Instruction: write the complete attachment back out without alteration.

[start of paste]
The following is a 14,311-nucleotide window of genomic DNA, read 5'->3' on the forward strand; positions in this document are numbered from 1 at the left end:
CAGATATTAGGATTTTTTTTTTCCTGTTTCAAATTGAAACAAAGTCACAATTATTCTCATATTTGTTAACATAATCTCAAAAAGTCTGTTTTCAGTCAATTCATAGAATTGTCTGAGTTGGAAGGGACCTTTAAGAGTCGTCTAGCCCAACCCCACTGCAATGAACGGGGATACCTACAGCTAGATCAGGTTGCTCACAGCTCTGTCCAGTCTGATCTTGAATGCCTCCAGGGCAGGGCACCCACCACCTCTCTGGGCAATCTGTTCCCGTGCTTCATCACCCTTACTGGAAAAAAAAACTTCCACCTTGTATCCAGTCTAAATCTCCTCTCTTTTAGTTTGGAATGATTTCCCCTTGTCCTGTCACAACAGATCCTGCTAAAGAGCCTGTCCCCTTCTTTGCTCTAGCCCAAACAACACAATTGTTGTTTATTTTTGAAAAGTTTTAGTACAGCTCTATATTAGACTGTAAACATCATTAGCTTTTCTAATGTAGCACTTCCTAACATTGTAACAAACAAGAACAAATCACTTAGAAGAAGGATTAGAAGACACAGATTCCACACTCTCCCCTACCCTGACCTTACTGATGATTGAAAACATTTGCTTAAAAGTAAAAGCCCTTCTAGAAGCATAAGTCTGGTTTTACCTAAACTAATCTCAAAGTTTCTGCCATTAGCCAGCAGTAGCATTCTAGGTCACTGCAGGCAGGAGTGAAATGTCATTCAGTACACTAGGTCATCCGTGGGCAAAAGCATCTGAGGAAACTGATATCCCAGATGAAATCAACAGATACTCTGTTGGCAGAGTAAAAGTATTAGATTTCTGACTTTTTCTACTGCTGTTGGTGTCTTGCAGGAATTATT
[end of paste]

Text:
The following is a 14,311-nucleotide window of genomic DNA, read 5'->3' on the forward strand; positions in this document are numbered from 1 at the left end:
CAGATATTAGGATTTTTTTTTTCCTGTTTCAAATTGAAACAAAGTCACAATTATTCTCATATTTGTTAACATAATCTCAAAAAGTCTGTTTTCAGTCAATTCATAGAATTGTCTGAGTTGGAAGGGACCTTTAAGAGTCGTCTAGCCCAACCCCACTGCAATGAACGGGGATACCTACAGCTAGATCAGGTTGCTCACAGCTCTGTCCAGTCTGATCTTGAATGCCTCCAGGGCAGGGCACCCACCACCTCTCTGGGCAATCTGTTCCCGTGCTTCATCACCCTTACTGGAAAAAAAAACTTCCACCTTGTATCCAGTCTAAATCTCCTCTCTTTTAGTTTGGAATGATTTCCCCTTGTCCTGTCACAACAGATCCTGCTAAAGAGCCTGTCCCCTTCTTTGCTCTAGCCCAAACAACACAATTGTTGTTTATTTTTGAAAAGTTTTAGTACAGCTCTATATTAGACTGTAAACATCATTAGCTTTTCTAATGTAGCACTTCCTAACATTGTAACAAACAAGAACAAATCACTTAGAAGAAGGATTAGAAGACACAGATTCCACACTCTCCCCTACCCTGACCTTACTGATGATTGAAAACATTTGCTTAAAAGTAAAAGCCCTTCTAGAAGCATAAGTCTGGTTTTACCTAAACTAATCTCAAAGTTTCTGCCATTAGCCAGCAGTAGCATTCTAGGTCACTGCAGGCAGGAGTGAAATGTCATTCAGTACACTAGGTCATCCGTGGGCAAAAGCATCTGAGGAAACTGATATCCCAGATGAAATCAACAGATACTCTGTTGGCAGAGTAAAAGTATTAGATTTCTGACTTTTTCTACTGCTGTTGGTGTCTTGCAGGAATTATT